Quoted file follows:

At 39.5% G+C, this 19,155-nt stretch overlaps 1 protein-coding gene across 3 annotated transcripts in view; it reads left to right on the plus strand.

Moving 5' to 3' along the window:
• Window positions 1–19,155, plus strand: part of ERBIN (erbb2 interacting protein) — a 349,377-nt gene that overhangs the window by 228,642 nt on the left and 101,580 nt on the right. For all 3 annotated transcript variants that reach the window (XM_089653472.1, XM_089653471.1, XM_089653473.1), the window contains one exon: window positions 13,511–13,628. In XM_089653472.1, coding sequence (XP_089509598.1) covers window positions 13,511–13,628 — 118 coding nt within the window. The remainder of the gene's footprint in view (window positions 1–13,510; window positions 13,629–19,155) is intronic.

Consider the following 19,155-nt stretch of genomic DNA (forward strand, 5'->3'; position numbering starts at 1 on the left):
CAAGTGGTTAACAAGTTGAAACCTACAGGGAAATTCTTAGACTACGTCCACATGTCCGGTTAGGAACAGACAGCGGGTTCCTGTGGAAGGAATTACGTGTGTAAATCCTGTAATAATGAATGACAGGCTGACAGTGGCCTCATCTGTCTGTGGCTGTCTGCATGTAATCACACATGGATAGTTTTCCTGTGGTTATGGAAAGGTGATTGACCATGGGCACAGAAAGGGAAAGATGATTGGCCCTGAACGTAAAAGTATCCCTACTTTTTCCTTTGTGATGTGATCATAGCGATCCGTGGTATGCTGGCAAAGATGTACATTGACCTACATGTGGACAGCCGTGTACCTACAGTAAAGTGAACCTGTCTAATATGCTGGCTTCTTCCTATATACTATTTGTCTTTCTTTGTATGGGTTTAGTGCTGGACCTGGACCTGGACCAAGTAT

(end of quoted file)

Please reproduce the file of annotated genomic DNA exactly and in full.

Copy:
At 39.5% G+C, this 19,155-nt stretch overlaps 1 protein-coding gene across 3 annotated transcripts in view; it reads left to right on the plus strand.

Moving 5' to 3' along the window:
• Window positions 1–19,155, plus strand: part of ERBIN (erbb2 interacting protein) — a 349,377-nt gene that overhangs the window by 228,642 nt on the left and 101,580 nt on the right. For all 3 annotated transcript variants that reach the window (XM_089653472.1, XM_089653471.1, XM_089653473.1), the window contains one exon: window positions 13,511–13,628. In XM_089653472.1, coding sequence (XP_089509598.1) covers window positions 13,511–13,628 — 118 coding nt within the window. The remainder of the gene's footprint in view (window positions 1–13,510; window positions 13,629–19,155) is intronic.

Consider the following 19,155-nt stretch of genomic DNA (forward strand, 5'->3'; position numbering starts at 1 on the left):
CAAGTGGTTAACAAGTTGAAACCTACAGGGAAATTCTTAGACTACGTCCACATGTCCGGTTAGGAACAGACAGCGGGTTCCTGTGGAAGGAATTACGTGTGTAAATCCTGTAATAATGAATGACAGGCTGACAGTGGCCTCATCTGTCTGTGGCTGTCTGCATGTAATCACACATGGATAGTTTTCCTGTGGTTATGGAAAGGTGATTGACCATGGGCACAGAAAGGGAAAGATGATTGGCCCTGAACGTAAAAGTATCCCTACTTTTTCCTTTGTGATGTGATCATAGCGATCCGTGGTATGCTGGCAAAGATGTACATTGACCTACATGTGGACAGCCGTGTACCTACAGTAAAGTGAACCTGTCTAATATGCTGGCTTCTTCCTATATACTATTTGTCTTTCTTTGTATGGGTTTAGTGCTGGACCTGGACCTGGACCAAGTAT